On February 7, 2022, the General Administration of Customs, P.R. China, announced that exported canned pet compound food (wet food), exported pet snacks and other commercially sterilized canned pet food of avian origin will not be affected by avian-related epidemics and will be allowed to be exported to China. This change applies to such exported pet food products going forward.
So far, 19 countries have been approved to export finished pet food products or raw materials to China: Netherlands, France, Belgium, Germany, Denmark, the Czech Republic, Italy, U.S., Canada, Brazil, Argentina, New Zealand, Australia, Austria, Spain, Thailand, Philippines, Uzbekistan and Kyrgyzstan.
In addition to the new policy for avian-origin wet pet food, exported pet snacks do not need to apply for the registered license issued by the Ministry of Agriculture and Rural Affairs.
The official statement from General Administration of Customs, P.R. China, on the new avian-origin policy reads:
Animal derived raw materials of specific products are subject to dynamic restrictions in the list of prohibited animals and their products sourcing from countries and regions where animal epidemics are prevalent (except for commercially sterilized canned pet food of avian origin).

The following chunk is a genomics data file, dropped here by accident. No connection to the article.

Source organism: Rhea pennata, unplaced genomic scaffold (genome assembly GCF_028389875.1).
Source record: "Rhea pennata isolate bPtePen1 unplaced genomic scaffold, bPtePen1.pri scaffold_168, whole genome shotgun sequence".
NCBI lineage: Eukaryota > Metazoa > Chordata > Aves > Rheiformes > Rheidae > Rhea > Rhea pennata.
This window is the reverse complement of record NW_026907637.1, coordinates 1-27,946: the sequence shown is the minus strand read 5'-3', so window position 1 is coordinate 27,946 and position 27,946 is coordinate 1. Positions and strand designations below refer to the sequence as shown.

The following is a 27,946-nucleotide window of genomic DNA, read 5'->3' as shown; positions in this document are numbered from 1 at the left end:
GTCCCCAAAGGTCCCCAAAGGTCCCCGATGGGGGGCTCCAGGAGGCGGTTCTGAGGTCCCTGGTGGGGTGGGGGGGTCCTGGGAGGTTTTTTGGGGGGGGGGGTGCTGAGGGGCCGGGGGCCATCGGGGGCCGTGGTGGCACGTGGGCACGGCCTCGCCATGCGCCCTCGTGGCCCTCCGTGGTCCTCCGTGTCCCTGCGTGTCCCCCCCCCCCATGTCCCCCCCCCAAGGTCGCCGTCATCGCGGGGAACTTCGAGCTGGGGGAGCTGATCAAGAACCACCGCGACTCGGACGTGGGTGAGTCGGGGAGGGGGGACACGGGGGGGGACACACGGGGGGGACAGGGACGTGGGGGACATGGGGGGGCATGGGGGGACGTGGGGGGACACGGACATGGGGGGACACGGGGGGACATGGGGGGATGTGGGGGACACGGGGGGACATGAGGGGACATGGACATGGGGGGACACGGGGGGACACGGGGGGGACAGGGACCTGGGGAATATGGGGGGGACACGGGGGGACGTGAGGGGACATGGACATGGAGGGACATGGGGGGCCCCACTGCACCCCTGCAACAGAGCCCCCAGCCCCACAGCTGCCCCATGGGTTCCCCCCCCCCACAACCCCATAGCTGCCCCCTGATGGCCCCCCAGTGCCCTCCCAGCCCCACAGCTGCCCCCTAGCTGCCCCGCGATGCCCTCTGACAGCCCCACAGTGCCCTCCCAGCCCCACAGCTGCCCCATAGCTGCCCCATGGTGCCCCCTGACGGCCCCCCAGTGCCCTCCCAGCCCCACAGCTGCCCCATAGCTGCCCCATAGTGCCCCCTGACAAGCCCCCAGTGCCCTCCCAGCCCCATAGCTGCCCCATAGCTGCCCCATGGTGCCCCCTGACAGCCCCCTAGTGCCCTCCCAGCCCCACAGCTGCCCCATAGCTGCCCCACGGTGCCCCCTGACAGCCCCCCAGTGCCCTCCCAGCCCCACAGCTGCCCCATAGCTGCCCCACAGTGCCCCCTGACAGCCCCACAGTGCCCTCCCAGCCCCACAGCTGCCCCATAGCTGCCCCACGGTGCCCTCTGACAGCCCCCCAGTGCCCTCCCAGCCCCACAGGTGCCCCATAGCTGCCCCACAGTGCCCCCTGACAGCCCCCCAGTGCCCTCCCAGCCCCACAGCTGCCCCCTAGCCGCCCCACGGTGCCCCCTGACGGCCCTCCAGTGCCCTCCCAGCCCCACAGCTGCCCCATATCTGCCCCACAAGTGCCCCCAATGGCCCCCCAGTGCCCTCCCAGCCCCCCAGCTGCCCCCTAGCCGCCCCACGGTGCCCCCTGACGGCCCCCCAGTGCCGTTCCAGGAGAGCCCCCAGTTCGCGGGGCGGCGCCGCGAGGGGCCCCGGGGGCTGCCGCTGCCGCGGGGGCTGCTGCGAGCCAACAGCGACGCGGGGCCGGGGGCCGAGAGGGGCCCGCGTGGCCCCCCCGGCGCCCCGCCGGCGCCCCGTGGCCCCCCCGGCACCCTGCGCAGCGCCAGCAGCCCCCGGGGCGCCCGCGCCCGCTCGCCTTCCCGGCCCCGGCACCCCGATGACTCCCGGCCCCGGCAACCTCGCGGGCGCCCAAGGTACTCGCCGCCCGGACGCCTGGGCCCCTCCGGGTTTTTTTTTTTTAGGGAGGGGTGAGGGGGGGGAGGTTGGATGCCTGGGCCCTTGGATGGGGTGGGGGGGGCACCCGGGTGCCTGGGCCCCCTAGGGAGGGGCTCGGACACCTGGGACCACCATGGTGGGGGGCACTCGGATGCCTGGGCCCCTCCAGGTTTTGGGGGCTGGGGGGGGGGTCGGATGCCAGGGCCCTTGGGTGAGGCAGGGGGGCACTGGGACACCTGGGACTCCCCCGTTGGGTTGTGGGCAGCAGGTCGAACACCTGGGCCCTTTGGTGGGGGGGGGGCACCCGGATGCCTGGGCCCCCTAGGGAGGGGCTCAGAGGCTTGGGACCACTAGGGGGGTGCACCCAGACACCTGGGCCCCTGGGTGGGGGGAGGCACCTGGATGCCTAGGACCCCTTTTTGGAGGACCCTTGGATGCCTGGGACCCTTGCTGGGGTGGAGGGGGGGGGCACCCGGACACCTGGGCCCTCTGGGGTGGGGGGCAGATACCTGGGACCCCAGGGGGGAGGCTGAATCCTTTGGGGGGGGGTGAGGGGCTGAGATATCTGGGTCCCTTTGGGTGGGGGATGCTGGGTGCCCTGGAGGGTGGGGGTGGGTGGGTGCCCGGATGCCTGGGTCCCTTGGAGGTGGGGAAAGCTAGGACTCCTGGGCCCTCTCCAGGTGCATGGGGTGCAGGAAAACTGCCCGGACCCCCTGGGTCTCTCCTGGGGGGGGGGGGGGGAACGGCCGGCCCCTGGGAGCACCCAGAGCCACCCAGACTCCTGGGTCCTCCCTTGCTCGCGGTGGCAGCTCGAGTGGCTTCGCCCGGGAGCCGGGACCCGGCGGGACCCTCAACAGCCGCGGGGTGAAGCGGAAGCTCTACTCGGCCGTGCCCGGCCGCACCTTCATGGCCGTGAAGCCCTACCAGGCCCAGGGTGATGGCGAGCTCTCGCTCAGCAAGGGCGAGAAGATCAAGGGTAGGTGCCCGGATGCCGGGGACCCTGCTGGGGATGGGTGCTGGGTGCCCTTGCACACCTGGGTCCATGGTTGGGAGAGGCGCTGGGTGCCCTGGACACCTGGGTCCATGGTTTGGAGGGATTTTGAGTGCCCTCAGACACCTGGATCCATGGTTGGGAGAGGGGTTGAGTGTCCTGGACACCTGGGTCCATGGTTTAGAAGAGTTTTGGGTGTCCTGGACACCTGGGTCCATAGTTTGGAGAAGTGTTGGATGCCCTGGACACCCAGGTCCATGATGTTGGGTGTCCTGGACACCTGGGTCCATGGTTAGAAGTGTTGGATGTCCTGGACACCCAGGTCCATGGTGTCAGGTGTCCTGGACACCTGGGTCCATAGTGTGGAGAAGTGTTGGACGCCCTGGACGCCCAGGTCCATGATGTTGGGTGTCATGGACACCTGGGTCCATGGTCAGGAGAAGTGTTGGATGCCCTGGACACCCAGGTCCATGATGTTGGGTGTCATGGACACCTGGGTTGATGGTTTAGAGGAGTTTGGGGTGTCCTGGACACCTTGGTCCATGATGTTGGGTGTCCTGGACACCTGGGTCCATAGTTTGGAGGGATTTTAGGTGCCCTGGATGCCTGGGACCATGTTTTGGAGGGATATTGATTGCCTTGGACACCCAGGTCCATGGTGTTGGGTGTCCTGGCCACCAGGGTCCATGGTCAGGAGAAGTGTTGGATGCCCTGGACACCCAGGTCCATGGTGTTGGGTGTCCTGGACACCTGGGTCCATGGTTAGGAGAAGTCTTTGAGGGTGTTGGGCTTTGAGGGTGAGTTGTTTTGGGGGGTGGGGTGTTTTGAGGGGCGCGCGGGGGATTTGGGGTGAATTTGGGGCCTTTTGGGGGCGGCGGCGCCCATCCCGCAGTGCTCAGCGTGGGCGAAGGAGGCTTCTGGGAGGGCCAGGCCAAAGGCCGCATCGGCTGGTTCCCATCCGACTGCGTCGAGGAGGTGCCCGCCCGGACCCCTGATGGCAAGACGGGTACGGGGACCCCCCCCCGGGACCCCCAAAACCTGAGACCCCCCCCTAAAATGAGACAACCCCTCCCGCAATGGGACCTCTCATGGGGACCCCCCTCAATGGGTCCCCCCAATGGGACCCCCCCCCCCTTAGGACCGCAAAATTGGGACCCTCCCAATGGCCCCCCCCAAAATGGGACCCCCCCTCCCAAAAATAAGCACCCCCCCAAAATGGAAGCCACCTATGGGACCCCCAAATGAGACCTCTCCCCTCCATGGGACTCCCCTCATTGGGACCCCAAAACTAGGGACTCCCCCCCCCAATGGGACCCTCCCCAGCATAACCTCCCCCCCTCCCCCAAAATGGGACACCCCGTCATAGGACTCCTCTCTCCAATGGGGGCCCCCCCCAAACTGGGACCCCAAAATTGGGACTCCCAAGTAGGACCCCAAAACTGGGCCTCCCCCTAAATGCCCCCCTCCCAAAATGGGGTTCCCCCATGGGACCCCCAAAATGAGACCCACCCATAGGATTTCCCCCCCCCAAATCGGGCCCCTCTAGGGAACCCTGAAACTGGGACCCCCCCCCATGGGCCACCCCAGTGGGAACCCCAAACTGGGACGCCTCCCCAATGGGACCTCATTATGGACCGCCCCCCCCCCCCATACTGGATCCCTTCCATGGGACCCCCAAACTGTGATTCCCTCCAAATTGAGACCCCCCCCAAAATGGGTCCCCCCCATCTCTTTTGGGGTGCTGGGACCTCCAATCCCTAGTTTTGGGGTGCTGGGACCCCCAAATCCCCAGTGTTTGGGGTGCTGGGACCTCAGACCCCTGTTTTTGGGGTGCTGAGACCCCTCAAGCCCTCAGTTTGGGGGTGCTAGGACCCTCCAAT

Further, regarding commercial sterilization, the administration specified:
After moderate sterilization, canned food does not contain pathogenic microorganisms or non pathogenic microorganisms that can reproduce in it at normal temperature. Such condition is called commercial sterility.
Feed China Registered License Center offers free evaluation, by specific production processes and formula, of pet food products intended for export into China.
After signing of the U.S.-China Phase One Economic and Trade Agreement in January 2020, pet food exports from the U.S. to China increased 197% in 2020, then doubled over 2020 numbers through November 2021, according to U.S. Census Bureau data analyzed by Gina Tumbarello, American Feed Industry Association director of international policy and trade. Despite the increases, Chinese pet food imports have yet to reach the purchasing commitments set by the nations’ diplomats. For example, U.S. pet food export growth to China from 2019 to 2020 was equivalent to .012% of what China committed to import.